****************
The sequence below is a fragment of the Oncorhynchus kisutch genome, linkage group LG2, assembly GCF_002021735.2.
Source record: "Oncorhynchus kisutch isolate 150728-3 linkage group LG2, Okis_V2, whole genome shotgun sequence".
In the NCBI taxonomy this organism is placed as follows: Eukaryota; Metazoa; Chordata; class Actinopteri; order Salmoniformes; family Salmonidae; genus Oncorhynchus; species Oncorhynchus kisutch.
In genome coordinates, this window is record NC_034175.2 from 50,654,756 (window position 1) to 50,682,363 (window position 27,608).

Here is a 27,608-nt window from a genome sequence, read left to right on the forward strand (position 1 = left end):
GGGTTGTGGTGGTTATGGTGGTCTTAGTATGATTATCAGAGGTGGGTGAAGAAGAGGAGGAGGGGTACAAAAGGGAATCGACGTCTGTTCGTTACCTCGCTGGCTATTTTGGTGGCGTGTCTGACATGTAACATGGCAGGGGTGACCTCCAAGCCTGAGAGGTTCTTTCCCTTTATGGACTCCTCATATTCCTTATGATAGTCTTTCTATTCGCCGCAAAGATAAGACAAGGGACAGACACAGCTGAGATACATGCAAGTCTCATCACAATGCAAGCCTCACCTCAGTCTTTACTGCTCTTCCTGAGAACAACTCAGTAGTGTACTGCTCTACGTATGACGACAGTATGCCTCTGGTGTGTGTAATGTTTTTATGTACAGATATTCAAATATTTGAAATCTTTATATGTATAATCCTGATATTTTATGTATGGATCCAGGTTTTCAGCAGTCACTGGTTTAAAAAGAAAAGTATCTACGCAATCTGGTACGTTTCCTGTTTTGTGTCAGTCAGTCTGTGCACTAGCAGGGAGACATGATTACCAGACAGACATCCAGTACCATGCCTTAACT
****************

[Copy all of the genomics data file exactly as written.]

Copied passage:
The sequence below is a fragment of the Oncorhynchus kisutch genome, linkage group LG2, assembly GCF_002021735.2.
Source record: "Oncorhynchus kisutch isolate 150728-3 linkage group LG2, Okis_V2, whole genome shotgun sequence".
In the NCBI taxonomy this organism is placed as follows: Eukaryota; Metazoa; Chordata; class Actinopteri; order Salmoniformes; family Salmonidae; genus Oncorhynchus; species Oncorhynchus kisutch.
In genome coordinates, this window is record NC_034175.2 from 50,654,756 (window position 1) to 50,682,363 (window position 27,608).

Here is a 27,608-nt window from a genome sequence, read left to right on the forward strand (position 1 = left end):
GGGTTGTGGTGGTTATGGTGGTCTTAGTATGATTATCAGAGGTGGGTGAAGAAGAGGAGGAGGGGTACAAAAGGGAATCGACGTCTGTTCGTTACCTCGCTGGCTATTTTGGTGGCGTGTCTGACATGTAACATGGCAGGGGTGACCTCCAAGCCTGAGAGGTTCTTTCCCTTTATGGACTCCTCATATTCCTTATGATAGTCTTTCTATTCGCCGCAAAGATAAGACAAGGGACAGACACAGCTGAGATACATGCAAGTCTCATCACAATGCAAGCCTCACCTCAGTCTTTACTGCTCTTCCTGAGAACAACTCAGTAGTGTACTGCTCTACGTATGACGACAGTATGCCTCTGGTGTGTGTAATGTTTTTATGTACAGATATTCAAATATTTGAAATCTTTATATGTATAATCCTGATATTTTATGTATGGATCCAGGTTTTCAGCAGTCACTGGTTTAAAAAGAAAAGTATCTACGCAATCTGGTACGTTTCCTGTTTTGTGTCAGTCAGTCTGTGCACTAGCAGGGAGACATGATTACCAGACAGACATCCAGTACCATGCCTTAACT